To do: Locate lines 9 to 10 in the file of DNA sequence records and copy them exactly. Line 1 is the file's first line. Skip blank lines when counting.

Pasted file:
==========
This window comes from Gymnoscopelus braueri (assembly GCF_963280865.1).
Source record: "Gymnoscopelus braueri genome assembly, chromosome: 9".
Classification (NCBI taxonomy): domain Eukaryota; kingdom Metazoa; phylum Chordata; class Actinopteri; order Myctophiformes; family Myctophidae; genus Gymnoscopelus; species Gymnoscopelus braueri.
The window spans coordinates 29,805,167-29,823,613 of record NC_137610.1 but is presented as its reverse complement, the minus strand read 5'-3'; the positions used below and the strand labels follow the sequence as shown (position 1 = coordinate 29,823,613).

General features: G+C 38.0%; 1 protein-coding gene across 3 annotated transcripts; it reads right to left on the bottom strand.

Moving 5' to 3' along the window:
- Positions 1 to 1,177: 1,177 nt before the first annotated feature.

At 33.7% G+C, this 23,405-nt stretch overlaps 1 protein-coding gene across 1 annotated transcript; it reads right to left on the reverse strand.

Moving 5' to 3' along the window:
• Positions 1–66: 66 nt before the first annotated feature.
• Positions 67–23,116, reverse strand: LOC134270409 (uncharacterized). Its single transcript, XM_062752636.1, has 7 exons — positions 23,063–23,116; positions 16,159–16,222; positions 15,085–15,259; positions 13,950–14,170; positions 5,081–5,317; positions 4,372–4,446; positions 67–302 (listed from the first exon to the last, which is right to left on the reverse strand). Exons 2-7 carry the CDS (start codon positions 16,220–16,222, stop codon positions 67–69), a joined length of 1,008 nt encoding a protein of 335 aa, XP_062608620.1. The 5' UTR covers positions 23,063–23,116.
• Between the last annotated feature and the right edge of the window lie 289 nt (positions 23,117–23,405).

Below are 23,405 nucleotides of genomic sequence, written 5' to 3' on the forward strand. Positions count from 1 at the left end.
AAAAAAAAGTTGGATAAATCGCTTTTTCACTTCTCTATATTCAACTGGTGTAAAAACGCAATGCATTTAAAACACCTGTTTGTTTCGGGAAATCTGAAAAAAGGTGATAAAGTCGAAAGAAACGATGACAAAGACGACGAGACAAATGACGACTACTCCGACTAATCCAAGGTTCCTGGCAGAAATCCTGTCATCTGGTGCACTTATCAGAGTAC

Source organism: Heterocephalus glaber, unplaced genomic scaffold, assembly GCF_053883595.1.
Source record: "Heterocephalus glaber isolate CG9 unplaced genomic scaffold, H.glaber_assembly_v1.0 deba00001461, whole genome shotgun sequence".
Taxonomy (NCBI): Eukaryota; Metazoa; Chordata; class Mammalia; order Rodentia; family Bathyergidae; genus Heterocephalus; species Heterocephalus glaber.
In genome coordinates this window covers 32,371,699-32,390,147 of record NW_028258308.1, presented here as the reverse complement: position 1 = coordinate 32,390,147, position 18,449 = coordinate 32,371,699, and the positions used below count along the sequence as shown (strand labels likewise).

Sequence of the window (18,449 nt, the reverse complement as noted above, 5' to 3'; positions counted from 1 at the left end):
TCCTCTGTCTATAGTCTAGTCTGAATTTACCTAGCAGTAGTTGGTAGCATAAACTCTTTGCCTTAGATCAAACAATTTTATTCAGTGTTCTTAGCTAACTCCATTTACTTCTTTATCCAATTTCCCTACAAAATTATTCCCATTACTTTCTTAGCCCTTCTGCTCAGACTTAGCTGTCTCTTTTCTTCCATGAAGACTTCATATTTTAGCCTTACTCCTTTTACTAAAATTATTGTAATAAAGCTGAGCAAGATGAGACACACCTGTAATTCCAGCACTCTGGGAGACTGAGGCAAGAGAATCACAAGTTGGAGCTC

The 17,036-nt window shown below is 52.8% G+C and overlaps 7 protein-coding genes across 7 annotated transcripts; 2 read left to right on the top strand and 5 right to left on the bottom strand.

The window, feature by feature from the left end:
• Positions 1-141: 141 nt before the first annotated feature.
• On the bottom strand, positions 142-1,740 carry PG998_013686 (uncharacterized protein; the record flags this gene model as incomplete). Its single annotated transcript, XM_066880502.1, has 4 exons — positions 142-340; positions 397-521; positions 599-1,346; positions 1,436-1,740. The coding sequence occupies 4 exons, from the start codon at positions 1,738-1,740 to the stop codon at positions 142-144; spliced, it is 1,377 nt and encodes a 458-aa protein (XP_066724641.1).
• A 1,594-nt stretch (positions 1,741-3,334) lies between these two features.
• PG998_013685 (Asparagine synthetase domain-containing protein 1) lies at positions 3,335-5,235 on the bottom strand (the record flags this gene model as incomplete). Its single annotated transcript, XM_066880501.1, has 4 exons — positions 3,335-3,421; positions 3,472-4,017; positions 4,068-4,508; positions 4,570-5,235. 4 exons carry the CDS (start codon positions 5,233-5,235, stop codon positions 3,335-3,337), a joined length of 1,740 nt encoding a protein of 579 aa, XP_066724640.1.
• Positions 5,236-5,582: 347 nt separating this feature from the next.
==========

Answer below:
Moving 5' to 3' along the window:
• Positions 1–66: 66 nt before the first annotated feature.